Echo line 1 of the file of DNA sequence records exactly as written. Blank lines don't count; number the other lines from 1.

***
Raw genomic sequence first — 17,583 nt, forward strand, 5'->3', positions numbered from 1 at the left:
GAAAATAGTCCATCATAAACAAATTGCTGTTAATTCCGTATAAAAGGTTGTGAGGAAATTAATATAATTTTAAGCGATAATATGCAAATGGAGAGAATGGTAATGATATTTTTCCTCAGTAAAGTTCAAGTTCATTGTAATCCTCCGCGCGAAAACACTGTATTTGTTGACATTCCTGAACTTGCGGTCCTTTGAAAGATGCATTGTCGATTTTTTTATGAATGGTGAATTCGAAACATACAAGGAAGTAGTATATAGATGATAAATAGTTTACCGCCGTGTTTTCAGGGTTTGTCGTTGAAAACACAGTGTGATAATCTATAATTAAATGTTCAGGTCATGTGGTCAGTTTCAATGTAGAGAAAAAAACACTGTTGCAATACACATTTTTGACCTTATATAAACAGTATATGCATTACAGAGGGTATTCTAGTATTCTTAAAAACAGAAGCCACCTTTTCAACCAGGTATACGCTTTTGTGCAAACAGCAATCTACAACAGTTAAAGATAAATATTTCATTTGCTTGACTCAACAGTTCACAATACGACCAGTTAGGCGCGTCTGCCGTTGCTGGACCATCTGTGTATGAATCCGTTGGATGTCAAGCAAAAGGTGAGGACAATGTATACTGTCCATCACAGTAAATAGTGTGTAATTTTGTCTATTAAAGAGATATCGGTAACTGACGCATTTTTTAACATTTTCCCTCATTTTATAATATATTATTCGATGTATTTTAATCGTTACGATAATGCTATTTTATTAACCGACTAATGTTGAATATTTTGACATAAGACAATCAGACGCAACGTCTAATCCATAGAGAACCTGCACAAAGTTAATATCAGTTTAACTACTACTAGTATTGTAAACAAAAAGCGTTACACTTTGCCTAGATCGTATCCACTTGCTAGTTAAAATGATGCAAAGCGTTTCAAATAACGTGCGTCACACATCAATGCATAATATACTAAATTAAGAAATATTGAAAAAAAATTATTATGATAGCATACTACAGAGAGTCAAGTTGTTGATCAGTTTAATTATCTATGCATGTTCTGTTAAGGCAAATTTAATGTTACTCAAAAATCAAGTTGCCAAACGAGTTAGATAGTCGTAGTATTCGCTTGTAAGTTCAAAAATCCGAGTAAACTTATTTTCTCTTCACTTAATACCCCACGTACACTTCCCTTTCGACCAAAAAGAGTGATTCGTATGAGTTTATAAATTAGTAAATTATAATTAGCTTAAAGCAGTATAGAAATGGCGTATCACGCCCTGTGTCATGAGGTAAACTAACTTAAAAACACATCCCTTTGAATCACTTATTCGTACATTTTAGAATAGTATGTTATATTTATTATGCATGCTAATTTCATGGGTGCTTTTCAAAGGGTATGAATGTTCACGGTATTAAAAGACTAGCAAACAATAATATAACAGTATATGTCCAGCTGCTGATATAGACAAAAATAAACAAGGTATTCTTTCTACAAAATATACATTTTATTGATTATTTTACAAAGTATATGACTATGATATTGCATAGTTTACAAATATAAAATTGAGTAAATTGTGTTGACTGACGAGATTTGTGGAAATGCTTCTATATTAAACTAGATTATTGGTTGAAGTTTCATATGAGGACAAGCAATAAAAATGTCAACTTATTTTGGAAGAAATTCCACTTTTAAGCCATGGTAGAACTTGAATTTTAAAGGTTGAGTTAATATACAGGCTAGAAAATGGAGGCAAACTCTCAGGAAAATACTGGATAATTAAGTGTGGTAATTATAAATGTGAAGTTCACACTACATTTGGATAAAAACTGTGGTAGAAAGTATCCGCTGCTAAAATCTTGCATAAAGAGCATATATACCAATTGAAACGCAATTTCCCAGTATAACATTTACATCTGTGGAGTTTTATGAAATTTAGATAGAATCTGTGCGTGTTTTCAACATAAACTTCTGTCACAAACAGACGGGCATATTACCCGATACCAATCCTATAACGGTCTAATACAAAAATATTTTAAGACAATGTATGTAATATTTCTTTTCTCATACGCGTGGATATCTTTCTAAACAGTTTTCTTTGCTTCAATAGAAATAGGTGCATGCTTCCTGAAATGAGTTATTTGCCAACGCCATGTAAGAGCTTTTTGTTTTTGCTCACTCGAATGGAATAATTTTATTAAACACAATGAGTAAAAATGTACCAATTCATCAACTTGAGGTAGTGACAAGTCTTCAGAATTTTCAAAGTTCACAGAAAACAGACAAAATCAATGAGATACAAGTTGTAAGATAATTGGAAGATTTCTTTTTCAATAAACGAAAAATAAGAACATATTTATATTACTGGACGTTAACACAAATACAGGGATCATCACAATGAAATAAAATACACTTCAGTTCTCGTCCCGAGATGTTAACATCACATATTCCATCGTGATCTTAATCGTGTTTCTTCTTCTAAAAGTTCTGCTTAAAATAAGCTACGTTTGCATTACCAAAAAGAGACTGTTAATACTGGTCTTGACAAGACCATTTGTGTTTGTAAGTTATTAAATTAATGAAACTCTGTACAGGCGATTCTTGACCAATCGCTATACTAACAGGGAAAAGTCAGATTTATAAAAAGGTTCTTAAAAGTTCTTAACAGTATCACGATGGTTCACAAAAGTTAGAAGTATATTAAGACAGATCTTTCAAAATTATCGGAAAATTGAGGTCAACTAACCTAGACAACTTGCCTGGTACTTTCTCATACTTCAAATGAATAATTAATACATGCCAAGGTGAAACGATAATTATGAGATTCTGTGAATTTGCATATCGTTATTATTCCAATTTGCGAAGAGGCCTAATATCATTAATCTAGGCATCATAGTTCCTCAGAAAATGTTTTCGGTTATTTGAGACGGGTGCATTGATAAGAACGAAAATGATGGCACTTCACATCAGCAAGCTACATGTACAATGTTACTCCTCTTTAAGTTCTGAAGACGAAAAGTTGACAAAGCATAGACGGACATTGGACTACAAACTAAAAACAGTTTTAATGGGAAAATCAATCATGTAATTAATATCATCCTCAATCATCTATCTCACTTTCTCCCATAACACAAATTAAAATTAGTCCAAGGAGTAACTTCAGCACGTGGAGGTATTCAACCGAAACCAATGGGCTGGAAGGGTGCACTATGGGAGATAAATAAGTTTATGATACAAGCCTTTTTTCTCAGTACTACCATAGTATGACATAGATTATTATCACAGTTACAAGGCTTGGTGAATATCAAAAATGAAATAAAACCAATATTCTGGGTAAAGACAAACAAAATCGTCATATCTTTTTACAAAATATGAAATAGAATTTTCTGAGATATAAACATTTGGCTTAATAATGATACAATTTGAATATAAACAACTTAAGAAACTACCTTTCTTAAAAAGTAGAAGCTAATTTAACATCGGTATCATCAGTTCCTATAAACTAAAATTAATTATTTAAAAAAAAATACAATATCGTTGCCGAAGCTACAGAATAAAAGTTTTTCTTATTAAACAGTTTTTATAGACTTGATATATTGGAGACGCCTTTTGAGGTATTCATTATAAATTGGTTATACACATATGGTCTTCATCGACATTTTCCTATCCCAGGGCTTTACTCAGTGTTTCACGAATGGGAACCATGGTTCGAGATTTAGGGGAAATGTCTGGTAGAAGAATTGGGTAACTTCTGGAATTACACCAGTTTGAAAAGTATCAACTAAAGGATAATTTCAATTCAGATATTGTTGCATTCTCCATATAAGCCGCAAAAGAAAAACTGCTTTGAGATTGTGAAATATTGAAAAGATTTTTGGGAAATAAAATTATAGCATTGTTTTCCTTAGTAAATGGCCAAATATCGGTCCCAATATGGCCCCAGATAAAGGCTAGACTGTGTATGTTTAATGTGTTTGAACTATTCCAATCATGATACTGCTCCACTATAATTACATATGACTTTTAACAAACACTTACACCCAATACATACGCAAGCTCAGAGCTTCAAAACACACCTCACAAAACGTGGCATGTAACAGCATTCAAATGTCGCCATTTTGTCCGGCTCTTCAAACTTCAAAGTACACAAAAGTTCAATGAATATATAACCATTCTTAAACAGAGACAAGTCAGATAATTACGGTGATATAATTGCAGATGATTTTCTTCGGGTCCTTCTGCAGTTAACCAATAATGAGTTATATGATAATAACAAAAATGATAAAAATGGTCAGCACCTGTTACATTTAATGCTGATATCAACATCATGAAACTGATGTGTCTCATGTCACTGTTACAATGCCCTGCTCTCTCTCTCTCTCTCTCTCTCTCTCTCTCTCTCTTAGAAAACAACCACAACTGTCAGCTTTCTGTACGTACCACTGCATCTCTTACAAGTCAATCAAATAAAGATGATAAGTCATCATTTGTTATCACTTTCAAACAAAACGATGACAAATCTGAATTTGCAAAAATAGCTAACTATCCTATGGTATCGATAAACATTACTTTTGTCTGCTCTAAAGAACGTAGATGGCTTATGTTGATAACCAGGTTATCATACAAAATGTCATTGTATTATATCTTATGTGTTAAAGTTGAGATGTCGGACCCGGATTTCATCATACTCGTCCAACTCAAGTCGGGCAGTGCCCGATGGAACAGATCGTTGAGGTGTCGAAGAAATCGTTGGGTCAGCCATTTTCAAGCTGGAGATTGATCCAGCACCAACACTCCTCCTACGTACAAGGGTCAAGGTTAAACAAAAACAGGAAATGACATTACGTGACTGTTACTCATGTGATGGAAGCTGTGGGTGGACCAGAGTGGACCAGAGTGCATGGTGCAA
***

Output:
Raw genomic sequence first — 17,583 nt, forward strand, 5'->3', positions numbered from 1 at the left: